Let's deconstruct. After a brief introduction about a father being concerned his son is being exposed to material he doesn't like, we get:
The teenage boy said two of the presenters introduced themselves to the class as lesbians, one who was attracted to transsexual girls, while the third said he had been a woman attracted to women but became a man "with a vagina".It's fortunate we have the last sentence. Because let's try this another way:
The teenager said the first lesson was "OK" and the message was that there were multiple gender identities. But he felt the second lesson was "quite weird". It looked at homophobia and how society treated people labelled as "other".
The student said two presenters introduced themselves as heterosexuals, one who was attracted to girls, while the other said he was a man "with a penis".
None of the Stuff paragraph works unless we're quite excited about lesbians and trans men, and really not sure if they should be in our classrooms.
But of course, both queer and trans identified people are already in our classrooms. Studying, teaching and stuff. There's other queer and trans identified people on television, making music, writing blogs, playing sport, having huge followings on social media, in our families. Because we are everywhere.
And talking about people's genitals? So brave for the Rainbow Youth presenter to put himself out there to help kids who are not sure why their body doesn't fit their sense of self realise there are a whole heap of gender fluid options available - but since when is talking about people's genitals in a newspaper article "in quotation marks" anything less than "othering"?
Then Stuff say:
"I think they were trying to say that being gay is all good but to me and quite a few of the people in my class, it came across like they were saying 'it's great and you guys should follow on with it'."Lesbians, gay men, bisexual people, transpeople and intersex people are not "weird and wonderful". We are just people. Rainbow Youth are helping queer and trans teenagers be safer and less likely to hate themselves by modelling our existence. Rainbow Youth are helping heterosexual cis-gendered young people learn the world isn't as simple as homophobic and gender policing people would have you believe - and when that's your parents, the learning might take a little longer.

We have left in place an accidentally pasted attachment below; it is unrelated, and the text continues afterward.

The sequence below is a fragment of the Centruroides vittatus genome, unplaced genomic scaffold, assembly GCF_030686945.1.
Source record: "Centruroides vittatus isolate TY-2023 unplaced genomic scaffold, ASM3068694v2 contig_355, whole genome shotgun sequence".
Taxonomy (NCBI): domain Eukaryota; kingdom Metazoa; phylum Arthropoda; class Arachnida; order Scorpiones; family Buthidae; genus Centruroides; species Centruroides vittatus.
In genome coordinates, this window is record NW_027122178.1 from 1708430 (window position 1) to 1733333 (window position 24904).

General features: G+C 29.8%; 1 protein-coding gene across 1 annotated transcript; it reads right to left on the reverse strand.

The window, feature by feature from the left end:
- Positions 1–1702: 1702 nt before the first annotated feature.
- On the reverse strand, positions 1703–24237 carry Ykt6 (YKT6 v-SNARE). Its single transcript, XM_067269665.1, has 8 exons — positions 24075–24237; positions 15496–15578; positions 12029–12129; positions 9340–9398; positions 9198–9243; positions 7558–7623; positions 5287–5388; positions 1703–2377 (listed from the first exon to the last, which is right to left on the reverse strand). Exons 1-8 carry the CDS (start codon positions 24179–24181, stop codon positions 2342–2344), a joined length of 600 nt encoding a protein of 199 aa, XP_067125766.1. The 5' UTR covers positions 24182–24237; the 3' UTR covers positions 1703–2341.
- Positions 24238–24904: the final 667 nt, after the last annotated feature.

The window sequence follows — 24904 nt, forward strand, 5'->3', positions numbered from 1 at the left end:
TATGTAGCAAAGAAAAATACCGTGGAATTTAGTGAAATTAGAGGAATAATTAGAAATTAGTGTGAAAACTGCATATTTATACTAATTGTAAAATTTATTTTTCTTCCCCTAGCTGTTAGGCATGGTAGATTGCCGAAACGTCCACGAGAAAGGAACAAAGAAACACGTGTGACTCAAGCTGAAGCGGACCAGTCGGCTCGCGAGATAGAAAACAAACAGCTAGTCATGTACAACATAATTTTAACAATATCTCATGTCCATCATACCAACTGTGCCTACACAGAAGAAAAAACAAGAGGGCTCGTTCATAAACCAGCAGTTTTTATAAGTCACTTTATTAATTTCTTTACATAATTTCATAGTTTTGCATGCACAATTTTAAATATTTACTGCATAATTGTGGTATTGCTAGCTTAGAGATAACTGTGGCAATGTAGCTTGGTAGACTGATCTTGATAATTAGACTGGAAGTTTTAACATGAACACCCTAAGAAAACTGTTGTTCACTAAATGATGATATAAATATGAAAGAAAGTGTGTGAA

His father assumed, "rightly or wrongly", that sex education would be more generic and mainstream not "the weird and wonderful of the world's sexuality".
"I don't think that is the right thing to be exposing 14 and 15-year-old kids to."
The father who's worried about "exposure" to queer narratives needs to get out more. But the dog-whistling here is all about the fragility of heterosexuality and traditional gender norms. What happens if our kids start wanting to change genders, or kiss genders other than the ones we want them to? Is Rainbow Youth teaching our kids to be queer?
This is hatred, endorsed by a sleeping media. Why is Stuff printing these views without investigating where they come from? Why are they printing these views without pointing out what we know about queer youth experience - that it's hard being queer?
Family First have nothing to do with my beautiful queer and logical family, or my beautiful straight and biological family - and I wish they would stay the hell away from young New Zealanders learning how to make our world a more humane, caring and joyful place.
I'm not into dog whistling, I'm a little more, well, out there, so Family First this is for you: